|By Artemis on Saturday, February 10, 2001 - 01:31 pm: Edit|
A sample of this artisanal absinthe from France was provided to me by Petermarc. Some doubt has been expressed as to whether #9 is absinthe. I don't harbor much doubt myself. I have come to recognize the bouquet (smell) of wormwood. I learned to recognize it by sticking my nose deep into artisanal products which I know for a fact contain substantial quantities of wormwood, because I know how they were made. Only after I had trained myself to recognize the presence of wormwood in that way, did I come to realize how little of it is present in almost all commercial products. Anyway, that's how I make a judgement as to whether a given liqueur is absinthe. The "absinthe effect" (yes, it does exist) when present, is further confirmation.
#9 is almost clear. It has an almost ephemeral, very light green tint. I had to hold it to the light at several angles to convince myself any color was actually there. This is puzzling. My guess is that an attempt at artificial coloring was made, but not brought off with any degree of success. How else to explain it? It would seem that if someone were to go to the trouble to artificially color, they would make sure the liquor actually took on some color.
In the nose, #9 has a solid wormwood presence, but there is something else, very strong, a primary scent for sure. It almost overrides everything else. You can taste it, too. It almost burns, especially in the finish (going down the throat). There is a hard candy that comes out around St. Valentine's Day. It's in the shape of hearts, about the size of a dime. They come in different colors, and have love messages written on them. The purple ones - that's the flavor in #9. I was unable to determine the source of the flavor, since I've never tasted it that strongly in any absinthe, and I didn't recognize it from any of the samples I have on hand of most of the herbs we might reasonably expect to find in absinthe. "Smells bee-zarr, tastes bee-zarr" was the verdict of one of Peter's guests, I seem to remember.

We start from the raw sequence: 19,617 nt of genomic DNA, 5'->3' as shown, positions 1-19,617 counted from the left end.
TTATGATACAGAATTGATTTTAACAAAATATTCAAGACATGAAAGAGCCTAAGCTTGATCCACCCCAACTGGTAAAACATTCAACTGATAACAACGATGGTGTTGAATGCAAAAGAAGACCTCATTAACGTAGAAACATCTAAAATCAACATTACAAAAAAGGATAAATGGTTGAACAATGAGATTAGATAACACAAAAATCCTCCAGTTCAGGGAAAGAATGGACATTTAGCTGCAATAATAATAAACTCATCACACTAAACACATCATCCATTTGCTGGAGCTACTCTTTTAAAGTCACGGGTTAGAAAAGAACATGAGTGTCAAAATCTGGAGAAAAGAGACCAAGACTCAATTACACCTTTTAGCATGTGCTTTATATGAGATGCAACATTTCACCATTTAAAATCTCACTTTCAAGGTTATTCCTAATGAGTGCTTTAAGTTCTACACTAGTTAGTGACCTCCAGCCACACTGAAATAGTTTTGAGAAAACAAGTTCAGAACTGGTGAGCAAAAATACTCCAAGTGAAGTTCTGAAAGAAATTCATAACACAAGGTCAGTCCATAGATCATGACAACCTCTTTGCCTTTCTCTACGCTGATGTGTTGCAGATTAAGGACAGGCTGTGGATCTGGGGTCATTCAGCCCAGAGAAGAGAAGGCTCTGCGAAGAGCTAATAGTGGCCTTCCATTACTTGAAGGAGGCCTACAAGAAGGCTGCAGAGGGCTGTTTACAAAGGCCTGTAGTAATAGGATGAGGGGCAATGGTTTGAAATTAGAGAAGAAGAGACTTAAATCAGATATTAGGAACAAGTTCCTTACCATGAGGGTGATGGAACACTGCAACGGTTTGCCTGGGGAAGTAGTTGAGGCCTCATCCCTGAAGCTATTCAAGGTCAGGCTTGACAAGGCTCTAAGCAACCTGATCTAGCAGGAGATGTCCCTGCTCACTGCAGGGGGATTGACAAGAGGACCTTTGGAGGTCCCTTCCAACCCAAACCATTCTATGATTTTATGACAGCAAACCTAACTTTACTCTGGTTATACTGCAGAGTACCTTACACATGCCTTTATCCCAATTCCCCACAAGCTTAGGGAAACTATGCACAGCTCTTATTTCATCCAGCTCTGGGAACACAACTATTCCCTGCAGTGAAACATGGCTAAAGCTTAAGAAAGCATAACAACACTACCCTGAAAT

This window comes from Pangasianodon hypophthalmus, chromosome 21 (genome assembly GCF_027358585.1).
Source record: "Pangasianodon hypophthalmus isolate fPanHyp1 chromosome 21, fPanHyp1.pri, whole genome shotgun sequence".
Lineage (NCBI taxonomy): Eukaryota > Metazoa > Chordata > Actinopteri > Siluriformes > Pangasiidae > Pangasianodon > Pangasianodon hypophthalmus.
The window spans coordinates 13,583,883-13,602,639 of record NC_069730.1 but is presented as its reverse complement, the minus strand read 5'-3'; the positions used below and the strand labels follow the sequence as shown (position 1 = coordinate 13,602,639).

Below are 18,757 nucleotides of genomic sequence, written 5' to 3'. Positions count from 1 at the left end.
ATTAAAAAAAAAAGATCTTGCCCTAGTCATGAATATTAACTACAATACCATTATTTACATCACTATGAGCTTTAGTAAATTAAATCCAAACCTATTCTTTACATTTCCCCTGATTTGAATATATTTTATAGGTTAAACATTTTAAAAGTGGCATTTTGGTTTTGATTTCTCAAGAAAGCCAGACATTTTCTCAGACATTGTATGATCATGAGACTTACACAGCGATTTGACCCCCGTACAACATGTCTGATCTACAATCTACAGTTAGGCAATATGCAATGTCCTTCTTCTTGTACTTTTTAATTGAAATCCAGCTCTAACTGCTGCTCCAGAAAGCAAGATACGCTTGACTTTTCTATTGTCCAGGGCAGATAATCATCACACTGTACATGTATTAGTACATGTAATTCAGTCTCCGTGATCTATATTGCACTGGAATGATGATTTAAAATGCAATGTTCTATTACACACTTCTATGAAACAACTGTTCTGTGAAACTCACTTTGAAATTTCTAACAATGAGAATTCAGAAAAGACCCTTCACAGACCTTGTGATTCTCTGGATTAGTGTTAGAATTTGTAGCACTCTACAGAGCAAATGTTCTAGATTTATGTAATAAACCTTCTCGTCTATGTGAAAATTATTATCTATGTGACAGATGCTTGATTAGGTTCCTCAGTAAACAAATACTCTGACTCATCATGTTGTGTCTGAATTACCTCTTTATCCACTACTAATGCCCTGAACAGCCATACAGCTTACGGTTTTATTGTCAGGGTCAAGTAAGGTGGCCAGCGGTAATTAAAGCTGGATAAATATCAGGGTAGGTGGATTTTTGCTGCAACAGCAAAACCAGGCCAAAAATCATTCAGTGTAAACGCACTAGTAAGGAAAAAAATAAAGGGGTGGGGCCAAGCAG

So I asked Ted Breaux to tell me what he thought the mystery herb was, and he said licorice root. I accept his judgement on the matter. It certainly seems to add up, since licorice root is in extensive use in confectionary.
#9 louches to a very attractive steely gray-blue. The "licorice" burn added to the burn of the alcohol would make it impossible to drink straight for me. The scent and flavor mellows somewhat with water, but both are still strong. The licorice root is the primary flavor, but wormwood is there. #9 has substantial bitterness, and sugar definitely improves its drinkability. This is a simple product. I would be surprised if there were more than 3-4 herbs in it. The "absinthe effect" was fairly intense. Everything considered, I like #9 very much, but I couldn't see it being my everyday drink. It's sort of rough around the edges, a wild child, a niche product, although a respectable one.
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